There is only one case where it’s acceptable to say “he were,” and it’s in a type 2 conditional sentence. This means that if you’re explaining a hypothetical, unreal, or impossible situation with a conditional sentence, you can use the structure “he were.” This is the only case where that’s possible.

Check out these examples of type 2 conditionals that use the singular third person with the word “were”:

  • If he were the president of the United States, he would cancel all debt.
  • She would make friends with all of the woodland animals if she were a princess.
  • If it weren’t so rainy and cloudy, we would have gone for a picnic today.

We’ll explain more about type 2 conditionals later in the article.

Can I Say “I Were”?

There is only one case where it’s acceptable to say “I were,” and it’s in a type 2 conditional sentence. In fact, one of the most popular examples of a type 2 conditional starts with the phrase, “If I were you.” 

Grammarians consider this a type 2 conditional because I can never be you, so anything that follows is a hypothetical, unreal, or impossible situation.

Here are a few examples so you can see the grammar in action:

  • If I were you, I wouldn’t stick my finger in the electrical plug.
  • I would have been able to buy a car if I were earning more money.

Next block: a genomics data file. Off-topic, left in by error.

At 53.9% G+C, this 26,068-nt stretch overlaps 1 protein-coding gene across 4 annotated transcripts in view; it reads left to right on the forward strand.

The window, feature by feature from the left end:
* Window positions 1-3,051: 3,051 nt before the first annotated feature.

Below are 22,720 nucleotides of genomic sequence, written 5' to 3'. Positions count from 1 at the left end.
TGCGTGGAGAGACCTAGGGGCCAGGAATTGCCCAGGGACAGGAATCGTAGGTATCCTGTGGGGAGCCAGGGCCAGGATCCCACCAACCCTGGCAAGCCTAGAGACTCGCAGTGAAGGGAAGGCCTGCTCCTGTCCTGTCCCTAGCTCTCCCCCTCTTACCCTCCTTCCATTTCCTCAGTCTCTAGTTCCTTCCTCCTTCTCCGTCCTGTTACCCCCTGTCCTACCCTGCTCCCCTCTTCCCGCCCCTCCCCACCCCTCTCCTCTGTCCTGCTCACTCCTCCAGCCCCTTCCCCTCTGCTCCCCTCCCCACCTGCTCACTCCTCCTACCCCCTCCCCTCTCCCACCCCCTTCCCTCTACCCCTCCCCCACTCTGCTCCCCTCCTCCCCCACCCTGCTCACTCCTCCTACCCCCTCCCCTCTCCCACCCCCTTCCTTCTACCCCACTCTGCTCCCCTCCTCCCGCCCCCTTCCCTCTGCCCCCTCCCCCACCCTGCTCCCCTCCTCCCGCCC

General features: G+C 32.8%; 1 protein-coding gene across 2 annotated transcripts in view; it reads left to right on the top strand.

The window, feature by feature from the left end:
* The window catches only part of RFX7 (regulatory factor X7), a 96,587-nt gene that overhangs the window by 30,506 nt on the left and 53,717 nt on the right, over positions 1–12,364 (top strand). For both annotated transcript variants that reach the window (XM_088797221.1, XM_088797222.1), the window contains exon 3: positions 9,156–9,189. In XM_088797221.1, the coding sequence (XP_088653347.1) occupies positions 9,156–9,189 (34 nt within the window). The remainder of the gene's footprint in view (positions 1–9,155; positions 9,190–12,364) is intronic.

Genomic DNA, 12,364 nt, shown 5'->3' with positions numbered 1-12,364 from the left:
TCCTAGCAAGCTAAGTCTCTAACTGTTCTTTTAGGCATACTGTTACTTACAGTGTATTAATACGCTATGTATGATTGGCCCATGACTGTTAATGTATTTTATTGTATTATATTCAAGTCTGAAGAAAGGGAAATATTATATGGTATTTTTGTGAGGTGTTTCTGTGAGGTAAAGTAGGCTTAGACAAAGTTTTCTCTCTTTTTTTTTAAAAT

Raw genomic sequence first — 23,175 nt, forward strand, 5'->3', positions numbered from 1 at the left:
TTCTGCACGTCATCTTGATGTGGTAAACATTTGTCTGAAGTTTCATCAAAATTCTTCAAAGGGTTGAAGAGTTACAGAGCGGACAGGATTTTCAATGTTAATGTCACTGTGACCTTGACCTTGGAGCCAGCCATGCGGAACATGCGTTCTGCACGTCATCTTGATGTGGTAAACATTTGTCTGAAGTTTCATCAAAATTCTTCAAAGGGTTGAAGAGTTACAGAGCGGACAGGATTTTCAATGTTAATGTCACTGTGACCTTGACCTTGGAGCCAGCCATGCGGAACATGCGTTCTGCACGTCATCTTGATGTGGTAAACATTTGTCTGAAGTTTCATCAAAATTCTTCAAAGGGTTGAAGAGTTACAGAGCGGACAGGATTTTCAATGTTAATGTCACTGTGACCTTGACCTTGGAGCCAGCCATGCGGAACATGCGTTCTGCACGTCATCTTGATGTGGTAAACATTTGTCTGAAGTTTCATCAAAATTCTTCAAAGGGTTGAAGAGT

• If I were a bird, I would fly high above the city.

“Were” as the Past Tense of the Verb “To Be”

The verb “to be” is one of the most popular and common words in English, even though it doesn’t follow the standard rules of verb conjugation. This nonconformity is because “to be” is an irregular verb, which means we have to conjugate it differently from the standard verbs.

If English is your first language, conjugating the verb “to be” was probably something you mastered between ages two and four (source). Most kids misuse this irregular verb for up to a year before fully understanding and applying the rules correctly.

For most people learning English as a second language, however, conjugating the verb “to be” is one of the first lessons that they learn. It’s even a common scene in TV shows or movies: a classroom full of language learners repeating “I am, I was; you are, you were,” etc.